Construction Industry Hazards and Government Solutions
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Throughout the twentieth century, the construction industry has achieved unfortunate notoriety as one of the most potentially hazardous in terms of occupational risk for workers employed in the field. In the early 1900s, it was the rapid proliferation of injuries and fatalities in this field that played a significant role in galvanizing the movement for federal regulations ensuring worker's compensation and protection.
Occupational Health and Safety Act
The next major milestone in worker safety in the United States occurred in 1970 with the passage of the Occupational Health and Safety Act by Richard Nixon, which established a government agency to regulate workplace safety, namely, the Occupational Health and Safety Administration (OSHA). Congress developed the legislation creating and empowering OSHA in response to statistics that reported that in the 1960s, workers were becoming injured, disabled, and afflicted with occupation-related diseases at an alarming rate.
Instances of Worker Disability
Although the rates of occupational illness had diminished radically in the years since workman's compensation was implemented, the federal government held that the annual averages of 300,000 cases of occupational diseases, 2.5 million instances of worker disability, and 14,000 work-related deaths were far too excessive for a nation with the economic resources of America.
Synthesizing all of the data that has been presented in this investigation, it is evident that there are several issues that must be addressed in the context of risk management protocols for construction organizations.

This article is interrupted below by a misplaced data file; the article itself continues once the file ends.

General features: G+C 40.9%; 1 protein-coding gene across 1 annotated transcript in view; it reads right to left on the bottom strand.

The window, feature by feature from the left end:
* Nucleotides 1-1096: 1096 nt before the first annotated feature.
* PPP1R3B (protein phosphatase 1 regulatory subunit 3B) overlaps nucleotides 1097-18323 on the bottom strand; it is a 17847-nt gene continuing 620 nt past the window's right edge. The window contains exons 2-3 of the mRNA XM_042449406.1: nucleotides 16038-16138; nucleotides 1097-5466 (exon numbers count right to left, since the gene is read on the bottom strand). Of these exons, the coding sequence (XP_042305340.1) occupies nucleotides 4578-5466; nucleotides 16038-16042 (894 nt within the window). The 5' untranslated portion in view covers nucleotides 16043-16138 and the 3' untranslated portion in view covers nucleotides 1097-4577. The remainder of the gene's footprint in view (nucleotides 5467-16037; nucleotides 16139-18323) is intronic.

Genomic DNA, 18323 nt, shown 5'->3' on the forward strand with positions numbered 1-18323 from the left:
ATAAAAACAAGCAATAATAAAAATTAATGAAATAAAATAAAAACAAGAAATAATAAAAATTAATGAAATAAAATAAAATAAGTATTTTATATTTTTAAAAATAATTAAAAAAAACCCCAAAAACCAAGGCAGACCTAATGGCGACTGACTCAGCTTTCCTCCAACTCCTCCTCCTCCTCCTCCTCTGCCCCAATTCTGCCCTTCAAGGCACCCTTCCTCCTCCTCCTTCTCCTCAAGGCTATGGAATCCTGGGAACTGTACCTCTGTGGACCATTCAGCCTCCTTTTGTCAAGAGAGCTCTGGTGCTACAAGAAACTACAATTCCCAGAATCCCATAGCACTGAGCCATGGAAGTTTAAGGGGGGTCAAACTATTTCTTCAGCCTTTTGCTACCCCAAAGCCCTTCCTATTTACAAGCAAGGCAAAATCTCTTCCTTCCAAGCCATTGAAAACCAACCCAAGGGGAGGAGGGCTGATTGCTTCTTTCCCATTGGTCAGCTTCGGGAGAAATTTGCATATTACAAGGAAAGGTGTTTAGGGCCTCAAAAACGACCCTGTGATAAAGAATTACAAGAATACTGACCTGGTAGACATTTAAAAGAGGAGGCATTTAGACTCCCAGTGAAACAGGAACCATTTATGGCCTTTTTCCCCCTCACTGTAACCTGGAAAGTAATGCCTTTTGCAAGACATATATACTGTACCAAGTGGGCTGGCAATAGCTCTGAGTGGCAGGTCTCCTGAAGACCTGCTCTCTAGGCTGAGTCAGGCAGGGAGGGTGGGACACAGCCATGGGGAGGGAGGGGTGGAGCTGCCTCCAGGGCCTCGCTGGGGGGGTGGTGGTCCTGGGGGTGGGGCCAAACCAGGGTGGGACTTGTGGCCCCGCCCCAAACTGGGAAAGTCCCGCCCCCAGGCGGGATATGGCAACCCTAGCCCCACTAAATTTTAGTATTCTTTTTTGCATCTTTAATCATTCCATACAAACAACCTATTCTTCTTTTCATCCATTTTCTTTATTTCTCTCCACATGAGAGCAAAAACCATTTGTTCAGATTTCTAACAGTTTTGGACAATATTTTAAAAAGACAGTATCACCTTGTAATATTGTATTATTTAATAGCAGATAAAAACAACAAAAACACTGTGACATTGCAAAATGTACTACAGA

- First, this research demonstrates that there are general trends in the construction industry that must be reversed in order to improve risk management for a construction companies. Fragmentation, cost-cutting and deceptive practices make it difficult for legitimate operations to effectively develop bids and successfully complete contracts.
- Second, risk management can be aligned with other issues in the organization such as quality. When quality issues take precedence in the organization, risk management becomes an integral part of the methods used to ensure quality in the final product.
- Finally, managers attempting to find the right solution to risk management in construction projects must consider strategies that are integrative across the entire project.
Strategies which attempt to track and mitigate risk across the entire project will enable managers to more effectively balance problems as they arise. In doing so, managers will have a comprehensive understanding of how risk issues in one area can impact the entire scope of the organization. Further, risk management that spans the entire scope of the project will enable managers to mitigate risk in one area by redistributing resources, diminishing the impact of a particular risk.